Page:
Zakir Hussain is the son of Alla Rakha, veteran of the days when the West was discovering Ravi Shankar. Father and two sons - Fazal Qureshi is the other - made up a tabla trio which, at the recital's centre, kept a virtuoso series of solos, duets and full-scale ensembles in hectic action for over an hour. Mostly it was two of them, for the younger son delivered a couple of thunderous, square-cut solos and stayed in the background while the others showed off. It didn't matter. Alla Rakha looks old now, but the mental agility is there, his ingenious cross-rhythms a foil for Zakir Hussain's more physical style, decked out with flashy microtonal chromatic scales.
Each struck sparks off the other in 'recitations', the engaging bursts of mnemonics which, like Hindi skat-singing, introduce a traditional rhythmic sequence. They were undeterred by an amplification system that made climactic tattoos sound like an approaching fleet of helicopters.
Zakir Hussain pulled faces, shrugged, complained out loud, but it made no difference. Still, this is a player who can keep the music going while he chats to the audience about what he is doing and what might happen next. If that includes being set near-impossible rhythmic challenges by a duet partner, so be it: he'll cheerfully tell all (and it all helps the applause if he then rises to them).
That little episode of elucidation came at the height of the evening's other big ensemble, which presented the south Indian ghatam - a big clay pot, emitting a metallic monotone which can be endlessly varied in attack. The player pummels it with clenched fists, taps it with bandaged fingertips, slaps the hole at the top and bounces the whole thing off his belly for extra-deep resonance, at a frantic driving pace which brought Vikku Vinayakram the ovation of the night. This set off a quartet with Bhawani Prasad thumping the pakhawaj, a double-ended ancestor of the tabla (he had presented his credentials with a solo at the start of the recital), and the ghatam player's son Sri V Selva Ganesh on the kanjira, a sort of high- powered tambourine, as well as Zakir Hussain - this grew into a sequence of contests, rapid-fire responses and ever quicker exchanges, at times flippant and laconic to the point of rashness, releasing tensions in a massive concluding foursome. At the start of the recital's second half, there had been a sarangi solo from Sultan Khan, a long slow meditation of serene anguish on bowed strings which remained in the memory as a high point of the evening; but that wasn't the main reason the crowds had come, and the subsequent excitement swept all else aside.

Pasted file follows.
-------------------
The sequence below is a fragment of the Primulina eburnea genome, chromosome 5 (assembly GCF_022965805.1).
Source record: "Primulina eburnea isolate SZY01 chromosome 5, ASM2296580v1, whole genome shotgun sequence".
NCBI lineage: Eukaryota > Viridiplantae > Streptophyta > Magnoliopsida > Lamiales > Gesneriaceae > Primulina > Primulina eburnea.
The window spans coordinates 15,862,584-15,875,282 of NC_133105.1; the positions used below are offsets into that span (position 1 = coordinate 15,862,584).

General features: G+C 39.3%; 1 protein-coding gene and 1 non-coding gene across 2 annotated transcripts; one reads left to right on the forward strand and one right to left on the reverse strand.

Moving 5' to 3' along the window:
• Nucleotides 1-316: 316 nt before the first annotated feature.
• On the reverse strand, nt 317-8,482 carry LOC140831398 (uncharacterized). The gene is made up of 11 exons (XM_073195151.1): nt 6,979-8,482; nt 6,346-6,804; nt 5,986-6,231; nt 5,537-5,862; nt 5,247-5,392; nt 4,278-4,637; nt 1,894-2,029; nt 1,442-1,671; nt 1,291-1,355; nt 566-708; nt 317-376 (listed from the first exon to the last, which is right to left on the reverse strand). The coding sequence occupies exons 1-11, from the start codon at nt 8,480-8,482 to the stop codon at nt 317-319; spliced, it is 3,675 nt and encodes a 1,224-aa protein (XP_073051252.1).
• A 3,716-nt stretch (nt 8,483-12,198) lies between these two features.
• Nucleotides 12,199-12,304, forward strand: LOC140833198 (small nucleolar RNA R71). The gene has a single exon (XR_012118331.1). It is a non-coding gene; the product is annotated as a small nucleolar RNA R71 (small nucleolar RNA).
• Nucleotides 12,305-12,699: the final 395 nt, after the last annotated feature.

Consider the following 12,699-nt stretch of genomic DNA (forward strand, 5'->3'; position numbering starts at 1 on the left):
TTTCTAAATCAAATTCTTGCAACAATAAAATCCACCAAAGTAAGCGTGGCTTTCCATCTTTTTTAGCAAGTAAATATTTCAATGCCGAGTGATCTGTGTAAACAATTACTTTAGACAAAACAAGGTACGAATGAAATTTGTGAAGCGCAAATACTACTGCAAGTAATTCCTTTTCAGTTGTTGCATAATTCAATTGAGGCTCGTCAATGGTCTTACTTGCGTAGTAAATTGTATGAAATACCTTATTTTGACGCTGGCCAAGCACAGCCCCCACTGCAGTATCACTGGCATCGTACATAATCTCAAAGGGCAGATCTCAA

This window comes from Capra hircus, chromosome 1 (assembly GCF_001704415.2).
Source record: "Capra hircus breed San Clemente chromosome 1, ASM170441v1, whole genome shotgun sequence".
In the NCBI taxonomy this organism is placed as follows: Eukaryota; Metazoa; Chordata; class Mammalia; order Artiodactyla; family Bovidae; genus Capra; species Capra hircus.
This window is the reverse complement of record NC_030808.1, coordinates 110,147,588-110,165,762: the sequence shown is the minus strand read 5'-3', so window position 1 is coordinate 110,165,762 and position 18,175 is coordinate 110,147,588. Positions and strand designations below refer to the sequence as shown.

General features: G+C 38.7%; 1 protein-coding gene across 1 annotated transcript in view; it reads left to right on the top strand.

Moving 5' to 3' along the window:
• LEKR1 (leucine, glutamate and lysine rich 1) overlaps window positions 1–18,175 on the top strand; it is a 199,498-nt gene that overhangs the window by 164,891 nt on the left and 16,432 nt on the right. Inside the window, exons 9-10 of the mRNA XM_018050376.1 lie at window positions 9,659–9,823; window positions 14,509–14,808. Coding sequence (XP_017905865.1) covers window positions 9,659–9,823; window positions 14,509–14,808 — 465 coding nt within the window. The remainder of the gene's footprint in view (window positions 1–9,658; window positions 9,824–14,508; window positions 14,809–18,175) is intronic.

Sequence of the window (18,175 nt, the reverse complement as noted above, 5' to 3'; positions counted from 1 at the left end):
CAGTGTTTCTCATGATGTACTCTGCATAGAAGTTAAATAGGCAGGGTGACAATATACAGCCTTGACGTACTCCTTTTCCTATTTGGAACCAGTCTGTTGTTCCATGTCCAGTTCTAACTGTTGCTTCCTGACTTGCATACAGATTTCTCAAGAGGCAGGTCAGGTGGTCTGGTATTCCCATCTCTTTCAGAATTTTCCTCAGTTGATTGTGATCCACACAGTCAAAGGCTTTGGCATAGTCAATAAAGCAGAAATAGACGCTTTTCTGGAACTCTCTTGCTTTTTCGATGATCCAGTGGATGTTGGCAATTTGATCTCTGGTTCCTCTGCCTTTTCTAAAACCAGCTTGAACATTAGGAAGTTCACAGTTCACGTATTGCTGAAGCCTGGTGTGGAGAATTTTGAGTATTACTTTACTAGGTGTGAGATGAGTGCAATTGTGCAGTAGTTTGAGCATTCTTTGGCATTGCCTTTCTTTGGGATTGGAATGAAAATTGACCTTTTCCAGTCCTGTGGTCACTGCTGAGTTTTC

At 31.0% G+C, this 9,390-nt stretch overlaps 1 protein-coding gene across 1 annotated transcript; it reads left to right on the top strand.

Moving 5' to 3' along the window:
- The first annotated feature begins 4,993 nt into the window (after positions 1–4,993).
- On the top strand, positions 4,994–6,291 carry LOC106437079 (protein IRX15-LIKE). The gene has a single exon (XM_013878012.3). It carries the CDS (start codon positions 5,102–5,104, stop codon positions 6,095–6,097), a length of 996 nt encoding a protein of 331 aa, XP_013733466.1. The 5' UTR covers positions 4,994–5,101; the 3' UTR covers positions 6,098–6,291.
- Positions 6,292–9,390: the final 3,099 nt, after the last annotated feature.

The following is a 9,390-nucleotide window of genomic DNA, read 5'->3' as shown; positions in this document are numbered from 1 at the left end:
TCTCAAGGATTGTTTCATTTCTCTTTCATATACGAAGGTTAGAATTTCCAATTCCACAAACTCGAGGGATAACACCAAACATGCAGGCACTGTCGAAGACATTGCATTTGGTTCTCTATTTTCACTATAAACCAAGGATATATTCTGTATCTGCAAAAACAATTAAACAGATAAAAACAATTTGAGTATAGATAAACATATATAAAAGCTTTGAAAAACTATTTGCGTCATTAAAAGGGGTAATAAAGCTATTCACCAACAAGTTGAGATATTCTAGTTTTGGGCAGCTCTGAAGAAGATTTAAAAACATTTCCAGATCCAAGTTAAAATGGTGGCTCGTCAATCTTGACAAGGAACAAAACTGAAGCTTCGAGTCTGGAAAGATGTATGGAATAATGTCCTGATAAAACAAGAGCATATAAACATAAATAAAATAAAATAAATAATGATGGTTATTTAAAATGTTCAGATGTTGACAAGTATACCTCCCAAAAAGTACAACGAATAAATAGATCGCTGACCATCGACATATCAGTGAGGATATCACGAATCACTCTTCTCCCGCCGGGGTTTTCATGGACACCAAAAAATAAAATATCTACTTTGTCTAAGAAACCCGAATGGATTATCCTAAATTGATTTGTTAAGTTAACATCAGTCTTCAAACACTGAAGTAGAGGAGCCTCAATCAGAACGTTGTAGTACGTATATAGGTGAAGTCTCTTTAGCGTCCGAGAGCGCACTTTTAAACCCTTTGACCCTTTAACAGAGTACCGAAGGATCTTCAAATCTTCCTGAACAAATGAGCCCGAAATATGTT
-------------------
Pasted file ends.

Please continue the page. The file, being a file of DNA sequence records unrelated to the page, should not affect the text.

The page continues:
It nearly didn't happen: international bureaucracy and politicking promoters, the usual plagues of Indian events, caused the collapse of one Zakir Hussain tour and the emergence of another with only six weeks to go. The three percussion events planned for the South Bank next week have vanished altogether, though the Asian Music Circuit says it is rescheduling them for next March and hopes to come up with another Zakir Hussain tour as well. I nearly added 'look in Bazaar magazine for dates', but this useful South Asian arts magazine is another bureaucratic casualty - probably terminal, as the Arts Council has withdrawn backing. The current ensemble is around for another week; catch it while you can.
Further dates: Bradford (10 April), Birmingham (11), Coventry (12), Bath (15), Leicester (16), Stoke (17)
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